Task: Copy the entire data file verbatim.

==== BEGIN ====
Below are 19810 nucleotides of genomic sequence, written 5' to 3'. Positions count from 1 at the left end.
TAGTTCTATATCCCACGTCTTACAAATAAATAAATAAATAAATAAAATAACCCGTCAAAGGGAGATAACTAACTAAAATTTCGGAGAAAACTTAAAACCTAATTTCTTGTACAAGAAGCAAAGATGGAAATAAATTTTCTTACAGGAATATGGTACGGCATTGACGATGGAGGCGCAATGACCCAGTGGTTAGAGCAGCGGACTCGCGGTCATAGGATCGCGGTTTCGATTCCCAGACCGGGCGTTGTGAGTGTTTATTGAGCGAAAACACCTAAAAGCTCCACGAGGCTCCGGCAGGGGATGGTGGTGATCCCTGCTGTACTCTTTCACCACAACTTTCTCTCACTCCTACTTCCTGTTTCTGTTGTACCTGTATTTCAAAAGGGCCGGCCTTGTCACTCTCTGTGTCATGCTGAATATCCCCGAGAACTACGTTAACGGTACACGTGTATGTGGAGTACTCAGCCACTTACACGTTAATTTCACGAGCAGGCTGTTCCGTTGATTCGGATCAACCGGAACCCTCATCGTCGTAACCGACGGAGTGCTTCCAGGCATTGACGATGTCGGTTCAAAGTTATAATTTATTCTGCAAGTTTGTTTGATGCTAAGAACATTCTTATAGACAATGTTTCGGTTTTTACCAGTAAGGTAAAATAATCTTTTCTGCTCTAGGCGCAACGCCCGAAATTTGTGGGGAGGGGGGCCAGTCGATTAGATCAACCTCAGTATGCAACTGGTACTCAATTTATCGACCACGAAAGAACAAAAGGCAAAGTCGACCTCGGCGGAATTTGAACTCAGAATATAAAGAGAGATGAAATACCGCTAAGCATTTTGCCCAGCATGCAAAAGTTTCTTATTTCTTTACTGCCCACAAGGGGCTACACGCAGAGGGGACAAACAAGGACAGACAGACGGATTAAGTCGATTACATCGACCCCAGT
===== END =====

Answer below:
Below are 19810 nucleotides of genomic sequence, written 5' to 3'. Positions count from 1 at the left end.
TAGTTCTATATCCCACGTCTTACAAATAAATAAATAAATAAATAAAATAACCCGTCAAAGGGAGATAACTAACTAAAATTTCGGAGAAAACTTAAAACCTAATTTCTTGTACAAGAAGCAAAGATGGAAATAAATTTTCTTACAGGAATATGGTACGGCATTGACGATGGAGGCGCAATGACCCAGTGGTTAGAGCAGCGGACTCGCGGTCATAGGATCGCGGTTTCGATTCCCAGACCGGGCGTTGTGAGTGTTTATTGAGCGAAAACACCTAAAAGCTCCACGAGGCTCCGGCAGGGGATGGTGGTGATCCCTGCTGTACTCTTTCACCACAACTTTCTCTCACTCCTACTTCCTGTTTCTGTTGTACCTGTATTTCAAAAGGGCCGGCCTTGTCACTCTCTGTGTCATGCTGAATATCCCCGAGAACTACGTTAACGGTACACGTGTATGTGGAGTACTCAGCCACTTACACGTTAATTTCACGAGCAGGCTGTTCCGTTGATTCGGATCAACCGGAACCCTCATCGTCGTAACCGACGGAGTGCTTCCAGGCATTGACGATGTCGGTTCAAAGTTATAATTTATTCTGCAAGTTTGTTTGATGCTAAGAACATTCTTATAGACAATGTTTCGGTTTTTACCAGTAAGGTAAAATAATCTTTTCTGCTCTAGGCGCAACGCCCGAAATTTGTGGGGAGGGGGGCCAGTCGATTAGATCAACCTCAGTATGCAACTGGTACTCAATTTATCGACCACGAAAGAACAAAAGGCAAAGTCGACCTCGGCGGAATTTGAACTCAGAATATAAAGAGAGATGAAATACCGCTAAGCATTTTGCCCAGCATGCAAAAGTTTCTTATTTCTTTACTGCCCACAAGGGGCTACACGCAGAGGGGACAAACAAGGACAGACAGACGGATTAAGTCGATTACATCGACCCCAGT